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  17. Hi Tilly! This is such a fab and fun site! I used to sew at school and made (and worse still, actually WORE) some clothes! I'm 48 now and haven't sewn for over 20 years. My daughter, 25, wants me to make her a skirt. She has tried everywhere to buy the skirt she wanted but to no avail, so here I am, sitting at a borrowed sewing machine, with one stabbed finger already but keen to give it a try! Your tips are fab and good fun too (sewing was boring when I was at school, but you have given it a bright side!). Thanks for all your advice!

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  18. so..My name is Nikki, I am a very enthusiastic beginner, I have been a fabric addict for 2 months now and counting, I bought my machine on a whim and have tackled a few projects with blind gusto. Some have worked, some look ok from a distance. I have had to twice turn a dress into a top because of not paying attention to the direction of my fabric, but hey- no one knows that but me. I am yet to sew a button hole or zipper. I am sitting here with pre-washed fabric and patterns at my disposal and am feeling ever so slightly more confident since finding this blog. Previously my sewing experience amounted to failing home economics in my first year at high school. I figure after 4 kids and running a household, I mustn't be too bad.. why not give sewing a crack too? Well now I am hooked! Like a woman possessed I want to sew EVERYTHING! Thankfully I have this blog to help me!!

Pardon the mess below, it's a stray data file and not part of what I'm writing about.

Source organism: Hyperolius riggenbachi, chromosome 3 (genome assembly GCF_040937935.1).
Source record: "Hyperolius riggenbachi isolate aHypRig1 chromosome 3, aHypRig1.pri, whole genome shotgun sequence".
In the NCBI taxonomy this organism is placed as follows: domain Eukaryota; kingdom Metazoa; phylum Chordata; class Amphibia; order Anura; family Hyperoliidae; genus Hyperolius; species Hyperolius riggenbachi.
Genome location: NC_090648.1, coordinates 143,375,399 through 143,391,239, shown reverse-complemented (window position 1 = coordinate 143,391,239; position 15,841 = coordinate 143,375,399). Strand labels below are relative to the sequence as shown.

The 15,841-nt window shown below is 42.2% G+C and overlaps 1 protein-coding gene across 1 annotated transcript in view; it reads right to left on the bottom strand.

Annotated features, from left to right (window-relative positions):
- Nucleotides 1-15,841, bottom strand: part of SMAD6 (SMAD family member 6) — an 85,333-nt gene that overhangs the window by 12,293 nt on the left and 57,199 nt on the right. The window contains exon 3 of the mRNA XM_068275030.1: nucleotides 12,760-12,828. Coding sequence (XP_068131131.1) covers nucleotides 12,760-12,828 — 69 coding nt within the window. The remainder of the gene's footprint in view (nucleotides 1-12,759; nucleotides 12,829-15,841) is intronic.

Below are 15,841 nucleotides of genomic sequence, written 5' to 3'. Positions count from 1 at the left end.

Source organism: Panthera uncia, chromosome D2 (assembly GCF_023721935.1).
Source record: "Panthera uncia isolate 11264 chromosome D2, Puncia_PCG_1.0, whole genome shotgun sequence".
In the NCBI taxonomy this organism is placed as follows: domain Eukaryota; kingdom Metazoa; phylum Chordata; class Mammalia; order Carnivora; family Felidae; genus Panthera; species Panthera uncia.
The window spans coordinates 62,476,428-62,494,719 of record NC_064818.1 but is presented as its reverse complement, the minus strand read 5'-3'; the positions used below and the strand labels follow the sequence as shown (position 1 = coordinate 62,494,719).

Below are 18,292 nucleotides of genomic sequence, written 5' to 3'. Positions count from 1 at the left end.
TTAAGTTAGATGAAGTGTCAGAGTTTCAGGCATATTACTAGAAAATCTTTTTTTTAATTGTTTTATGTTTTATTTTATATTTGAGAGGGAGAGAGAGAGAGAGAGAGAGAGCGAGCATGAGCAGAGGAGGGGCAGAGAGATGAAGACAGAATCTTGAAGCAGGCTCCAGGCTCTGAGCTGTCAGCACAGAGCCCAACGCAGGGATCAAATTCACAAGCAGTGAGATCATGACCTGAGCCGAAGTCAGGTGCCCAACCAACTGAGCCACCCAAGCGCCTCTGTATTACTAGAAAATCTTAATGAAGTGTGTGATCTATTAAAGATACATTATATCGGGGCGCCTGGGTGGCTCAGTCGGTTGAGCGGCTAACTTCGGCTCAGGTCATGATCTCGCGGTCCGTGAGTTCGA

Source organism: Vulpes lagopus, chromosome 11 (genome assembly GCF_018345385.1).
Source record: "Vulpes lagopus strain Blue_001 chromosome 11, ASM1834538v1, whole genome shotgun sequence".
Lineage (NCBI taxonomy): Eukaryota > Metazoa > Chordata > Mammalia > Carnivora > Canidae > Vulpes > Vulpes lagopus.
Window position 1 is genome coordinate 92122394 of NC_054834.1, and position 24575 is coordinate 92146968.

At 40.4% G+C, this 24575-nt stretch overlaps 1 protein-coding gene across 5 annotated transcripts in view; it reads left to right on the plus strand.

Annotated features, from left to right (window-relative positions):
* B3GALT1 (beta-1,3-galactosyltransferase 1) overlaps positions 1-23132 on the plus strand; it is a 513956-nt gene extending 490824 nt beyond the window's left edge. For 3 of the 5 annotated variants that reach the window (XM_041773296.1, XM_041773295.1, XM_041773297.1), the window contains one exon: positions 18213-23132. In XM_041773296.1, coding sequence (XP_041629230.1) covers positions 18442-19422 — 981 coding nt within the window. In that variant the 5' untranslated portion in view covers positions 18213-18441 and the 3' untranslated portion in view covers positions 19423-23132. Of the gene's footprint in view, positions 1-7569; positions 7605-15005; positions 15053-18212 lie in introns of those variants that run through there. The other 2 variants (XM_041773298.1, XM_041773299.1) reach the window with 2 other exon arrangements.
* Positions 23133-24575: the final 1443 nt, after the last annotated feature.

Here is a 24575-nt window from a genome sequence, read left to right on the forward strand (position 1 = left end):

Thank you so much Tilly, from your newest follower in Oz.

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  19. Great blog! I am your new follower and anxious to learn more! I am attempting to make your Lola dress and shower proof jacket! I am waiting for patterns to do that.Best wishes, it is fantastic place:)

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  20. Hey Tilly,
    Any idea if/when your book "Love at First Stitch" may be available in Canada?
    I've recently started sewing - tackling and demystifying the things my sewing machine does (voluntarily or not). I found your website recently and really appreciate your simplicity and deconstruction of this "sewing jargon" that others tend to over-complicate to seem more intelligent. Your approach to sewing and clothing design is fresh and approachable, so I'm eager to absorb as much information as possible by getting my hands on your book!
    Please keep me posted! Thank you!
    -Elizabeth

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    1. Hi Elizabeth
      Watch this space - just got some news about international versions of the book, waiting to find out more...

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  21. Hi Tilly, I'm still struck with disbelief over how wonderful this website is! I'm a total novice to sewing but for the first time I read something- it makes sense- it's easy to apply- and (most importantly) the instructions are not written with the expectation that the reader is an utter monkey :) The book is pre-ordered now.
    Thanks for the great blog!

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  22. I just bought a sewing machine and I want to learn how to sew. Your explaination was totally clear and easy to understand. I am very happy with your post. Thanks Tilly :)

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  23. Best section in your explanation to sewing! I was utterly confused with the wrong and right side and notches but you successfully explained to me :) so thankyou

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  24. Great post for beginners! It covers all of the things experienced sewers take for granted.